- North African telecom operators are immersed in a fierce battle in
which only the smartest players will survive
- CEO's of telecom operators face continuous challenges in revenue
augmentation while preserving profitability levels in an increased
- Only a correct diagnosis of the present situation and
identification of winning trends will allow CEO's to succeed in this
Telecommunication markets in North Africa present diverse
opportunities and challenges. These markets have been growing at a CAGR of
20% during 2007-2009 and are expected to continue growing at a CAGR of
7% over the next five years. The blend of strong mobile voice together with
mobile broadband explosion is expected to ensure the future growth.
Furthermore, the favourable demographics and the presence of a large youth
population will provide additional impetus to this growth potential. While
mobile data is set to increase by ~35% annually in the coming five years, it
will still represent less than 10% of the total telecom revenues by 2014.
Meanwhile, business profitability is expected to shrink due to
the continuous addition of new and less valuable subscribers, which will in
turn compel players to ensure a proper allocation of new capital
However, as a whole, these markets present some of the most unique growth
opportunities in the region.
On the other hand, international players might intensify their
footprint in the region, which would complicate local players' business
models. In the recent past, players like MTN, Qtel, and Etisalat have
expressed growing interest in the region. Additionally, several governments
are laying the foundations for healthy competition in telecoms. They are
helping putting in place the basics to establish strong local ICT businesses
which will bring higher margin returns to the sector at large. Thus far,
Morocco, Tunisia and Egypt are progressing towards becoming regional hubs
the ICT sector.
Given this context, North African telecom operator CEO's face
a specific set of key challenges. The proper understanding of those and the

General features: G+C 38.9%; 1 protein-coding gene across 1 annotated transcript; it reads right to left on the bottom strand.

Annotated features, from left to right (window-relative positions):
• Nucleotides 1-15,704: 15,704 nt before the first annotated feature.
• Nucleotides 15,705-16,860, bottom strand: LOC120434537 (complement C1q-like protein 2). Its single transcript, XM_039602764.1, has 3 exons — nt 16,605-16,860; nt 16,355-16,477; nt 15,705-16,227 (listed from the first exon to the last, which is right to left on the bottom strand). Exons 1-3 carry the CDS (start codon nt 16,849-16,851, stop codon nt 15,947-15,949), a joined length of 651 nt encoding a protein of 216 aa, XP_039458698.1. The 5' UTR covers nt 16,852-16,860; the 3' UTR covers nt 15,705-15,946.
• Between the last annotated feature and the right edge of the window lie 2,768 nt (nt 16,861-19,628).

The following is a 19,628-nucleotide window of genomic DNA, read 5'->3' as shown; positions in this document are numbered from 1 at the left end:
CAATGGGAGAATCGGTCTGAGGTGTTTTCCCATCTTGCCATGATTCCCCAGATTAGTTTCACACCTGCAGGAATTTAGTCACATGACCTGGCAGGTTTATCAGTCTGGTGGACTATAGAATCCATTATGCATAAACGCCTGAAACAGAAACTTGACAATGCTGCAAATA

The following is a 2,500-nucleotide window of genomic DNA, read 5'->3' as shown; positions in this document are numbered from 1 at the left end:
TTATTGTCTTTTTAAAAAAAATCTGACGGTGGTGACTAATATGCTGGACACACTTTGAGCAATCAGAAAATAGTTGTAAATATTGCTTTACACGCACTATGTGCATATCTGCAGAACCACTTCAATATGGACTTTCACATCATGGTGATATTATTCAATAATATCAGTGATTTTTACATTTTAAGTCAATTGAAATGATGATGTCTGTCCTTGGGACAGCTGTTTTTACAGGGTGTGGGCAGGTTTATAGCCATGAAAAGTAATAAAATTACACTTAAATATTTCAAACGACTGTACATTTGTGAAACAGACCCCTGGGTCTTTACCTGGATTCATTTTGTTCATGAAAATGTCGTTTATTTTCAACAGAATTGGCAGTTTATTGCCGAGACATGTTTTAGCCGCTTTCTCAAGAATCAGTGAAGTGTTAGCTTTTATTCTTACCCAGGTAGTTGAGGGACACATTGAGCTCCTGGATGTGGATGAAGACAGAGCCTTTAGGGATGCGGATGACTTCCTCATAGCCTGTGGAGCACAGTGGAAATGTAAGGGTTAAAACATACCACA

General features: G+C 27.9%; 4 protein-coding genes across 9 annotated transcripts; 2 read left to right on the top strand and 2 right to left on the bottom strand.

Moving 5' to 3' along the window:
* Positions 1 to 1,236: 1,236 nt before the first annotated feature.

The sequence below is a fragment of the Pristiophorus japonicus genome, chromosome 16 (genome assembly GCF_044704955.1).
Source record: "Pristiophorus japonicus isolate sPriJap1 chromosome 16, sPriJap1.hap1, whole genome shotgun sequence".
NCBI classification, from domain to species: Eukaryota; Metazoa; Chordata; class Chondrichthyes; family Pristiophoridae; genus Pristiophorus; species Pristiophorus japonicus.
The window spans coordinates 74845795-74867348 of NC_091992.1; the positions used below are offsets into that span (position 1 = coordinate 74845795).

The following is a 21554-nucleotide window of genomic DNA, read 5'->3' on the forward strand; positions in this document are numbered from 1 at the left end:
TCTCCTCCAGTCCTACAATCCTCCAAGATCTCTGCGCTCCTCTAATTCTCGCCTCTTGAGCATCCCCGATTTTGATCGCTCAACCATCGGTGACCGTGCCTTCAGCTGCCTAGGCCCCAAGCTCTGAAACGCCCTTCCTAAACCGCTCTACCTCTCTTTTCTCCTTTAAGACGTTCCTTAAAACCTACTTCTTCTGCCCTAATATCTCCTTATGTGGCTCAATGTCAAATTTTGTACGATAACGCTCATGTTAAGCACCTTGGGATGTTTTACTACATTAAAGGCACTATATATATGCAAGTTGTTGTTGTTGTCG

appropriate means of addressing them will be critical in determining the
winners and losers in this marketplace.
- Defending Traditional Voice Revenues - Voice revenues
constitute over 80% of the mobile operators revenues in the region and
will continue at such levels until mobile broadband roll-out and
take-up reach significant levels. In such high churn markets (with
extreme cases like that of Morocco, where yearly churn levels are
close to 45%), operators must defend voice revenues by understanding
the customer base through 'Analytics Based Management' (ABM) and
preventing the churn of high value clients.
ABM is a new way of looking at the industry putting rigorous
customer behavior data analysis at the core of management decisions, being
applied in both technical and commercial areas. ABM links business needs
financial requirements, making sure that all restrictions are properly
framed. It has become an excellent tool to avoid non-properly quantitative
based decisions, which could have led to unnecessary value destruction
- Increase Non-Voice Revenue Share - The limited fixed
infrastructures of North African countries open the opportunity for
mobile to lead broadband growth (until FTTx deployments become a
reality). We expect mobile broadband business to add up to US$ 2.2
Bln in the region by 2014. In order to maximize share value, operators
must not only offer capacity, but need to provide attractive devices
and content that is relevant to the market. Vertical integration in